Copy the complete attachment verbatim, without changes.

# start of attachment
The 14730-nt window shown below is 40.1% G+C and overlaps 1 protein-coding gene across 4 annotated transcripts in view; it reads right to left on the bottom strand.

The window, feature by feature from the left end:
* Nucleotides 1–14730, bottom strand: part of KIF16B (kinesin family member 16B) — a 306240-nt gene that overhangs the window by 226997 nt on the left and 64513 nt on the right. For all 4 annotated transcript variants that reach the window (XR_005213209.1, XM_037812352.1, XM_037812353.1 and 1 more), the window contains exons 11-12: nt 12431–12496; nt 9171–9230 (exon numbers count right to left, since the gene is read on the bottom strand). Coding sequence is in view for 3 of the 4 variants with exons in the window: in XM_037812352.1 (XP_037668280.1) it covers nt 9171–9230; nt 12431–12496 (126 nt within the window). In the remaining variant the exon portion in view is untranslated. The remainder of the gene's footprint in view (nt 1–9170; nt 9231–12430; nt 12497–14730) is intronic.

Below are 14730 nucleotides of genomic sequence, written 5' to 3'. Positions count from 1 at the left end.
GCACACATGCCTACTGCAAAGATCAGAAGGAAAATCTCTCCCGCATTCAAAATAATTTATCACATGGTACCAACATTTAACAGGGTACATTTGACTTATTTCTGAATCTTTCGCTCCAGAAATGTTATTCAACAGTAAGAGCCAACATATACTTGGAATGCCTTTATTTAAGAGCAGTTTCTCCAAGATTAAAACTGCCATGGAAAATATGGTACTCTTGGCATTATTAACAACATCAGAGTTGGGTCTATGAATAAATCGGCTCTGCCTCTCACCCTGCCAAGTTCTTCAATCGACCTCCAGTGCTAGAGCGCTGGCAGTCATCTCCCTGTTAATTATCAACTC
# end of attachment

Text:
The 14730-nt window shown below is 40.1% G+C and overlaps 1 protein-coding gene across 4 annotated transcripts in view; it reads right to left on the bottom strand.

The window, feature by feature from the left end:
* Nucleotides 1–14730, bottom strand: part of KIF16B (kinesin family member 16B) — a 306240-nt gene that overhangs the window by 226997 nt on the left and 64513 nt on the right. For all 4 annotated transcript variants that reach the window (XR_005213209.1, XM_037812352.1, XM_037812353.1 and 1 more), the window contains exons 11-12: nt 12431–12496; nt 9171–9230 (exon numbers count right to left, since the gene is read on the bottom strand). Coding sequence is in view for 3 of the 4 variants with exons in the window: in XM_037812352.1 (XP_037668280.1) it covers nt 9171–9230; nt 12431–12496 (126 nt within the window). In the remaining variant the exon portion in view is untranslated. The remainder of the gene's footprint in view (nt 1–9170; nt 9231–12430; nt 12497–14730) is intronic.

Below are 14730 nucleotides of genomic sequence, written 5' to 3'. Positions count from 1 at the left end.
GCACACATGCCTACTGCAAAGATCAGAAGGAAAATCTCTCCCGCATTCAAAATAATTTATCACATGGTACCAACATTTAACAGGGTACATTTGACTTATTTCTGAATCTTTCGCTCCAGAAATGTTATTCAACAGTAAGAGCCAACATATACTTGGAATGCCTTTATTTAAGAGCAGTTTCTCCAAGATTAAAACTGCCATGGAAAATATGGTACTCTTGGCATTATTAACAACATCAGAGTTGGGTCTATGAATAAATCGGCTCTGCCTCTCACCCTGCCAAGTTCTTCAATCGACCTCCAGTGCTAGAGCGCTGGCAGTCATCTCCCTGTTAATTATCAACTC